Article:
This information explains what cognitive changes you may experience after cancer treatment and how you can manage them.Back to top
About Cognitive Changes
Many people experience cognitive changes before, during, and after cancer treatment. These changes include having trouble with:
- Paying attention
- Thinking quickly (processing speed)
- Organizing thoughts or tasks
- Short-term memory
Many people describe these changes as a “mental fog.”
These changes are sometimes called “chemo brain” because they were thought to be related to chemotherapy. Now, doctors know that other treatments besides chemotherapy can also cause these changes.Back to top
Causes of Cognitive Changes
Cognitive changes can be caused by many things, including:
- Certain chemotherapies
- Radiation treatment to the head and neck
- Total body irradiation
- Brain surgery
- Medications such as hormone therapy, immunotherapy, antinausea medications, antibiotics, pain medications, immunosuppressants, antidepressants, antianxiety medications, heart medications, and medications to treat sleep disorders
- Brain cancer
- Other cancers that have metastasized (spread) to the brain
- Other conditions or symptoms related to cancer or cancer treatments, including anemia (low levels of red blood cells), sleep problems, fatigue, hypercalcemia (high blood calcium), and electrolyte imbalances (when the levels of minerals in your body are too high or too low)
- Emotional responses such as stress, anxiety, or depression
- Vitamin and mineral deficiencies, such as not getting enough iron, vitamin B, or folic acid
- Other brain or nervous system disorders unrelated to cancer
Symptoms of Cognitive Changes
Symptoms of chemo brain include:
- Memory problems
- Trouble paying attention
- Trouble finding the right word
- Trouble learning new things
- Trouble managing daily activities and doing several things at once (multitasking)
- Slowed thinking speed
You may notice these problems during treatment. Within 1 year of treatment, many people find that cognitive changes have gotten much better. However, for some people, cognitive changes can last for several years.Back to top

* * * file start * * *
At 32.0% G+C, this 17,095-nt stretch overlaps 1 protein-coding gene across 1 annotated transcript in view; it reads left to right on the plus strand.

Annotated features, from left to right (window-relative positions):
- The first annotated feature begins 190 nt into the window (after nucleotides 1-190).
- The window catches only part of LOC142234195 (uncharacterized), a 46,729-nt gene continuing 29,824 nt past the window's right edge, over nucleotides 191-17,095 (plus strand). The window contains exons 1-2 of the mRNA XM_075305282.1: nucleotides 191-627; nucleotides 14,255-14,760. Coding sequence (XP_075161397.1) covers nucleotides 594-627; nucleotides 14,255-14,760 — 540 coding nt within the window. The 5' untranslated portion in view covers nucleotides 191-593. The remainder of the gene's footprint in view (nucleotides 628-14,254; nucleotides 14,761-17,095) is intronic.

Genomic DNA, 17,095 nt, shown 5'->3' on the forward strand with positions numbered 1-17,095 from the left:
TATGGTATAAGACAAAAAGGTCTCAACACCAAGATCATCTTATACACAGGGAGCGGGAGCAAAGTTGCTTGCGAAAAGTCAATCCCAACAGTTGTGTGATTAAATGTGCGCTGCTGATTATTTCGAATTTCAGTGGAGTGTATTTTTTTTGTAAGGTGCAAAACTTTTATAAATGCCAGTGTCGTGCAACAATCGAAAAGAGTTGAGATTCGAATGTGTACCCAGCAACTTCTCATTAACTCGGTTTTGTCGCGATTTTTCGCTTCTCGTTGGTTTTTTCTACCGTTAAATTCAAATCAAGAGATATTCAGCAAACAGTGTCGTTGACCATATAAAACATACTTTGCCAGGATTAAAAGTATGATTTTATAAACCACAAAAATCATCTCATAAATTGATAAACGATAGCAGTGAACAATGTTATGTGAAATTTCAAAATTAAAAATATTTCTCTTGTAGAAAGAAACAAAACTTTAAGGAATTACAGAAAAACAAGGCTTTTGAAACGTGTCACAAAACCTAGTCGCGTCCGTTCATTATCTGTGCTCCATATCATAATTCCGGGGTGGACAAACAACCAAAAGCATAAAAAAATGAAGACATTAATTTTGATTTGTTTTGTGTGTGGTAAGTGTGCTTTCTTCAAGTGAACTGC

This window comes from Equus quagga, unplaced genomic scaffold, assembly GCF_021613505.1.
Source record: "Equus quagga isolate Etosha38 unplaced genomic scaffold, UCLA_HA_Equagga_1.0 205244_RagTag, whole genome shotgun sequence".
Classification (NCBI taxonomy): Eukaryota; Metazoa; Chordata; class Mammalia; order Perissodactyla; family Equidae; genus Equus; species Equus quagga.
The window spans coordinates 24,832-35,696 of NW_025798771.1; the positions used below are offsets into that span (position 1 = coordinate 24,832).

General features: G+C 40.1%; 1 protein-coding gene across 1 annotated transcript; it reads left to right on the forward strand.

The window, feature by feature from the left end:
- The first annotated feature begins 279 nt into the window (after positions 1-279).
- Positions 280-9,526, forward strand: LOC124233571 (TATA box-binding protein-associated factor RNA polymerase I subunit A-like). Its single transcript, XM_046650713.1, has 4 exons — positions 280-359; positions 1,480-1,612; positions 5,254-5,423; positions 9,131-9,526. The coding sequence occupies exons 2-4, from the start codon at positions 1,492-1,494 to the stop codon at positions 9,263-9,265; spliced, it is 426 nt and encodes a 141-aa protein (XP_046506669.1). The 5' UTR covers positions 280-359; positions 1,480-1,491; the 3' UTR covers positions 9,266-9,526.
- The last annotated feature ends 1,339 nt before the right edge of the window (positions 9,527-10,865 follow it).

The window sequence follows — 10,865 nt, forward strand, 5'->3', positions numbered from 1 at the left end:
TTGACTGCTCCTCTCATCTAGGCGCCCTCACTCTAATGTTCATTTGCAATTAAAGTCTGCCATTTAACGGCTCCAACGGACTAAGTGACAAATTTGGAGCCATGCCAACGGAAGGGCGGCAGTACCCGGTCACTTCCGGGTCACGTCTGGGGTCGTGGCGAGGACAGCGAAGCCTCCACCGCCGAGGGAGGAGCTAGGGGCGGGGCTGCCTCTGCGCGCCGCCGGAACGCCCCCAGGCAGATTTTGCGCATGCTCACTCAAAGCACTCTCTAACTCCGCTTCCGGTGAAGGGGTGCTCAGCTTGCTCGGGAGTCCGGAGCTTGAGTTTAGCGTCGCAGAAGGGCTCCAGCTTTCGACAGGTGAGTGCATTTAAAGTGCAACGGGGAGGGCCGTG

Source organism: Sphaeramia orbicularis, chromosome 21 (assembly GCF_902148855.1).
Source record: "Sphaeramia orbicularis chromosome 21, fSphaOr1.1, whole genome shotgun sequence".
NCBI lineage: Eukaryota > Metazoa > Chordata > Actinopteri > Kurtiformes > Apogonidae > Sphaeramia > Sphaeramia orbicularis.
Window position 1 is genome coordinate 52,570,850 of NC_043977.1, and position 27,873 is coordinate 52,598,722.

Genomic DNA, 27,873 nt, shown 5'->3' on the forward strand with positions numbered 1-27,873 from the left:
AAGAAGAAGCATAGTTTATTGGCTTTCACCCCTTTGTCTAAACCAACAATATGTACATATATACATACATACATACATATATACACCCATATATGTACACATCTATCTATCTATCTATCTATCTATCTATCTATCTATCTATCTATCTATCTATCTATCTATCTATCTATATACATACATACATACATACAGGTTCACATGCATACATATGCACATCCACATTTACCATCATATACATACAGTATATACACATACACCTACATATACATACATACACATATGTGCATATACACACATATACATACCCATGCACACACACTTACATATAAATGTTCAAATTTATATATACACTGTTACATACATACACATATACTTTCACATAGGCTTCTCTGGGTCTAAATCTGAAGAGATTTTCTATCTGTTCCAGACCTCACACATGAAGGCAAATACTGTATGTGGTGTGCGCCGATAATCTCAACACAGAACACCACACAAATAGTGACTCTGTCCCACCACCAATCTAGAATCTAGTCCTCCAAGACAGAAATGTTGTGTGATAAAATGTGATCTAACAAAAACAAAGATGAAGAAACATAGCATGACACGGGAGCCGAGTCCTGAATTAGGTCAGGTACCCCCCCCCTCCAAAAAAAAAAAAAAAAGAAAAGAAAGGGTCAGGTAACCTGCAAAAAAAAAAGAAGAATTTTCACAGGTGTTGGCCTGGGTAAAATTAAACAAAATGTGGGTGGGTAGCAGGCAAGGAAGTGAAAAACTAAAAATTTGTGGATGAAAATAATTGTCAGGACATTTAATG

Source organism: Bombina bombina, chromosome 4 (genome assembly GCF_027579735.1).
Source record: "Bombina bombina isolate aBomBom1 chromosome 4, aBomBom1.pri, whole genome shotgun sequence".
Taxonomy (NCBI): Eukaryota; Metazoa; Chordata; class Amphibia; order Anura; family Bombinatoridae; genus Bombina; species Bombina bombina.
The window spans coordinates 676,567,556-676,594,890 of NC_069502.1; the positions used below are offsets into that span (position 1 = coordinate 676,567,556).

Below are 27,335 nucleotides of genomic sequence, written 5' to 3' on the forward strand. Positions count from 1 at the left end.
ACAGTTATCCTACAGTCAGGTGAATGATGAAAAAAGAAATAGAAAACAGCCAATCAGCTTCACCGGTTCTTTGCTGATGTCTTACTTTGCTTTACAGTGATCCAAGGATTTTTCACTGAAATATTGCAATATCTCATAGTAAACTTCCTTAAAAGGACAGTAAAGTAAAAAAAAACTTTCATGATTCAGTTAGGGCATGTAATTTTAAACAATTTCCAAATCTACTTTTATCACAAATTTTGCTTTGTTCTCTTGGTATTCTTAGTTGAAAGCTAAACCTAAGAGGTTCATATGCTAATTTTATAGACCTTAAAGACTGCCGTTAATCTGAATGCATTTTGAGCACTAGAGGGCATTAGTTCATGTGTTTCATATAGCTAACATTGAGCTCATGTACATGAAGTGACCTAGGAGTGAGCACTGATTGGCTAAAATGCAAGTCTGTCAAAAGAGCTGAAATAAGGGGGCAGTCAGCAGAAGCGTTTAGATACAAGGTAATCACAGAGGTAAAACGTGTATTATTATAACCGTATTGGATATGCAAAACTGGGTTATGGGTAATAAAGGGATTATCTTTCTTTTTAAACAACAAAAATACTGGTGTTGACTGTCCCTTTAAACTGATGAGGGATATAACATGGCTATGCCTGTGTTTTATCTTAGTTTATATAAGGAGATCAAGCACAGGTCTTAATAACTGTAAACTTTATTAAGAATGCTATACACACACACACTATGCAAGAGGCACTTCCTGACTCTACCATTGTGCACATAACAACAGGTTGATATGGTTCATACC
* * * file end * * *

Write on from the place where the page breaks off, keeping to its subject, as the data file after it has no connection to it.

Managing Cognitive Changes
Tell your healthcare provider if you’re having trouble with your memory or notice any other changes in your thinking or abilities. They can help address some of the factors that can cause cognitive problems. For example, medication to treat nausea can make you less alert and affect your ability to think clearly. Changing your prescription may help fix these changes
These are some other ways that you can manage cognitive difficulties:
- Make lists. Carry a notepad or your smart phone around with you and write down the things you need to do. For example, keep lists of things to buy, errands to run, phone calls to return, and questions to ask at your appointments. Cross items off as you finish them.
- Use a portable planner or organizer (paper or electronic). These can help you stay on top of day-to-day tasks and keep track of appointments and special days like birthdays and anniversaries.
- Get a wall calendar. For some people this works better than a portable planner because you can hang it up in a place that’s easy for you to see every day. Put it in a place where you will see it several times a day.
- Set an alarm on your smart phone or tablet for when you need to take your medications.
- Organize your environment. Keep things in familiar places so you’ll remember where you put them. For example, always store your car keys in the same place.
- Avoid distractions. Work, read, and do your thinking in an uncluttered, peaceful environment to help you stay focused.
- Have conversations in quiet places. This minimizes distractions and lets you concentrate better on what the other person is saying.
- Repeat information out loud after someone gives it to you and write down important points.
- Use word play, such as rhyming, to help you remember things.
- Keep your mind active. Do crossword puzzles and word games or go to a lecture on a subject that interests you.
- Proofread. Double-check the things you write to make sure you’ve used the right words and spelling.
- Train yourself to focus. For example, if you keep misplacing your keys, take extra time to think about or picture what you’re doing every time you put them down. Also say out loud to yourself, “I’m putting my keys on my dresser.” Then look at your keys again, and repeat: “The keys are on my dresser.” Auditory (hearing) cues give your memory an extra boost.
- Exercise, eat well, and get plenty of rest and sleep. Research shows that these things help keep your memory working at its best.
- Tell your loved ones what you’re going through. They may be able to help and encourage you.
Steps to Improve Your Concentration
Concentration is the ability to stay focused on your work without letting people, feelings, thoughts, or activities get in the way. Here are a few strategies for establishing or improving concentration: